Generation S

Wednesday, January 27, 2010

When you look at your label inside your favorite clothing item, what does it say to you? Is it pure and natural, is it a collaborative blend, is it manufactured from the minds of man?

More recently I have been intrigued and curious about eco-fashion and more socially conscious fashion initiatives. It is making more and more sense to me that sustainability and "green" consciousness will be (well, should be) the base note for the industry. Think about it: the #1 used product in fashion textiles is, yes, COTTON. It is the base for everything. It fueled an entire nation (USA), enslaved and freed a people (African Americans), caused a war (US Civil War) and continues to be the thread which binds an entire industry and us as these creatures called human beings.

When I look at the label on my clothing favorites, I can say the are definitely made up of a symbiosis of pure, blend, and synthetic. Of course, these clothing favorites also span a considerate time line of my life and my buying (or fashion) style. As of late, I have been really focusing on buying only pure fabrics and distancing myself further from wearing blends. I have grown very accustomed to the rich and soft feel of 100% cashmere or the durability and adaptability of pure cotton. With that, I have also become more and more aware of not only what my clothes are made of, but how they are made. Where has my cashmere and cotton come from? What human (or machine) hands put my clothes together and under what conditions? This is where the combination of green sourcing and sustainability come together.

I went on a search for more information on the subject. I found this definition in an article published here:

"The nonprofit Sustainable Technology Education Project (STEP) defines eco-fashions as clothes “that take into account the environment, the health of consumers and the working conditions of people in the fashion industry.”
Clothes and accessories that meet such criteria are usually made using organic raw materials, such as cotton grown without pesticides, or re-used materials such as recycled plastic from old soda bottles. Eco-fashions don't involve the use of harmful chemicals and bleaches to color fabrics—and are made by people earning fair wages in healthy working conditions."

It furthered my thinking about eco-fashion, most definitely. Not only is it about the kind of materials used, but also about the whole process. I have a friend who has a manufacturing factory in India and in a number of conversations with them about their "work trips" I have come to find that the factory conditions and the conditions of the workers is the most important and tantemount aspect of the factory. The factory cannot produce and exist holistically if the workers there are not happy, treated fairly, and their work environment is up to (and beyond) standards. My friend makes this the most important part of managing the factory. It becomes a part of the product that comes out of the factory: the quality of the worker's lives/environment shows in the quality of the clothing. My friend believes in the WHOLE process, which cannot be said for many other factories in different parts of the world. And as labor outsourcing becomes more and more necessary for clothing manufacturers, let us all hope that with the awareness of sustainable practices becomes more glaring and important that conditions improve exponentially and that this area of sustainability catches up.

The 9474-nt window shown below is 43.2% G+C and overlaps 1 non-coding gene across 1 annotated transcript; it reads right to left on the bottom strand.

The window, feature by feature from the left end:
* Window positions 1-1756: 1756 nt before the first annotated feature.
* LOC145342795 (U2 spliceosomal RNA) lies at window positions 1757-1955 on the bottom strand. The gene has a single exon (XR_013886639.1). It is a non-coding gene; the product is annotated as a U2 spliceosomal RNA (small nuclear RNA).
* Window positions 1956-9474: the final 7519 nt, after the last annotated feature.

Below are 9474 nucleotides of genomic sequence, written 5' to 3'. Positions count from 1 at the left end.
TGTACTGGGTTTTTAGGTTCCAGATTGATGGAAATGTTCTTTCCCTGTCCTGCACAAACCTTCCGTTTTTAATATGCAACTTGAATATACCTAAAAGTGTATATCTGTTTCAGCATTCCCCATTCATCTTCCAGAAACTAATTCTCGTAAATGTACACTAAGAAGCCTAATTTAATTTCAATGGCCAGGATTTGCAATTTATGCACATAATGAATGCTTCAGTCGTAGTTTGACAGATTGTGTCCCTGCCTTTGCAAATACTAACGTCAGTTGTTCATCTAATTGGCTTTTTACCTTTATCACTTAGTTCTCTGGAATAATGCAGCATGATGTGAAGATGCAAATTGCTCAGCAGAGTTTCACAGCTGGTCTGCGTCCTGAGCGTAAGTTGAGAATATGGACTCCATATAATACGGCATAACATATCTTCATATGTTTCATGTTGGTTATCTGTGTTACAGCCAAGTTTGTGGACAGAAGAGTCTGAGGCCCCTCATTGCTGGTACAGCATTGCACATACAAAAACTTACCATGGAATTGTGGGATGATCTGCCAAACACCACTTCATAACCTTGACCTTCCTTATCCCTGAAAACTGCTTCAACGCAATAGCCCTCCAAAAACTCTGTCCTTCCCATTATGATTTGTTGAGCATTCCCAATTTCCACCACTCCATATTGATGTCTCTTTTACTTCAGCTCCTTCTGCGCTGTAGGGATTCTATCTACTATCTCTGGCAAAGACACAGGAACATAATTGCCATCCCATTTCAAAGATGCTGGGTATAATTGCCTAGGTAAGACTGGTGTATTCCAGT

I love the fact that there are Generation S(ustainable) champions out there in the fashion world. People like Summer Raynes, and fashion e-zines and blogs like Ecouterre or EcoFashionWorld, are putting the importance of eco-fashion forward and into our larger fashion world view. Now, I hope and wish that the greater scope of the industry starts to not only take notice but take action to initiate advancement and change throughout it. I know it will take small steps for the big fashion giants to make, but these steps will be important for the future of industry and our world, I believe. I'd love to see Fashion Weeks in the fashion capitals being eco-friendly and eco-conscious, like in Portland or more symposiums and industry conventions like in Geneva, and to think that one day soon, eco-fashion will be a thing in our everyday lexicon and practice. Now that's Good.

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